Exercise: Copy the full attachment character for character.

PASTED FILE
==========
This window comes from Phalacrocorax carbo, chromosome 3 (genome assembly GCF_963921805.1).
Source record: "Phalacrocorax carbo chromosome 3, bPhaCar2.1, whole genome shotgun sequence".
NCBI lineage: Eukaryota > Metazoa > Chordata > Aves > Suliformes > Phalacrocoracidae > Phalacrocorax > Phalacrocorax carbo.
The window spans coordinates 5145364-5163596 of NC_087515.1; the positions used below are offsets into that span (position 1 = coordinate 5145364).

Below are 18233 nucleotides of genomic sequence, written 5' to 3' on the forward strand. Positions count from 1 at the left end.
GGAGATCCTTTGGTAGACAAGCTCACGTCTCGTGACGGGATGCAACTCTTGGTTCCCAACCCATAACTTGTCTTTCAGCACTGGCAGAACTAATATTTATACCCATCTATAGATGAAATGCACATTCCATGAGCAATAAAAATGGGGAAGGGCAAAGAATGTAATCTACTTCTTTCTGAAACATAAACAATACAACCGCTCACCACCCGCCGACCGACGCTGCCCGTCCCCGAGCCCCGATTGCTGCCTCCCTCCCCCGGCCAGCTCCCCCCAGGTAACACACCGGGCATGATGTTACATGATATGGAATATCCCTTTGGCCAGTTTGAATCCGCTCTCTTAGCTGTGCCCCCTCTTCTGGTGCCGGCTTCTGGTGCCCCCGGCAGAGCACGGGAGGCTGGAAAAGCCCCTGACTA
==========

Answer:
This window comes from Phalacrocorax carbo, chromosome 3 (genome assembly GCF_963921805.1).
Source record: "Phalacrocorax carbo chromosome 3, bPhaCar2.1, whole genome shotgun sequence".
NCBI lineage: Eukaryota > Metazoa > Chordata > Aves > Suliformes > Phalacrocoracidae > Phalacrocorax > Phalacrocorax carbo.
The window spans coordinates 5145364-5163596 of NC_087515.1; the positions used below are offsets into that span (position 1 = coordinate 5145364).

Below are 18233 nucleotides of genomic sequence, written 5' to 3' on the forward strand. Positions count from 1 at the left end.
GGAGATCCTTTGGTAGACAAGCTCACGTCTCGTGACGGGATGCAACTCTTGGTTCCCAACCCATAACTTGTCTTTCAGCACTGGCAGAACTAATATTTATACCCATCTATAGATGAAATGCACATTCCATGAGCAATAAAAATGGGGAAGGGCAAAGAATGTAATCTACTTCTTTCTGAAACATAAACAATACAACCGCTCACCACCCGCCGACCGACGCTGCCCGTCCCCGAGCCCCGATTGCTGCCTCCCTCCCCCGGCCAGCTCCCCCCAGGTAACACACCGGGCATGATGTTACATGATATGGAATATCCCTTTGGCCAGTTTGAATCCGCTCTCTTAGCTGTGCCCCCTCTTCTGGTGCCGGCTTCTGGTGCCCCCGGCAGAGCACGGGAGGCTGGAAAAGCCCCTGACTA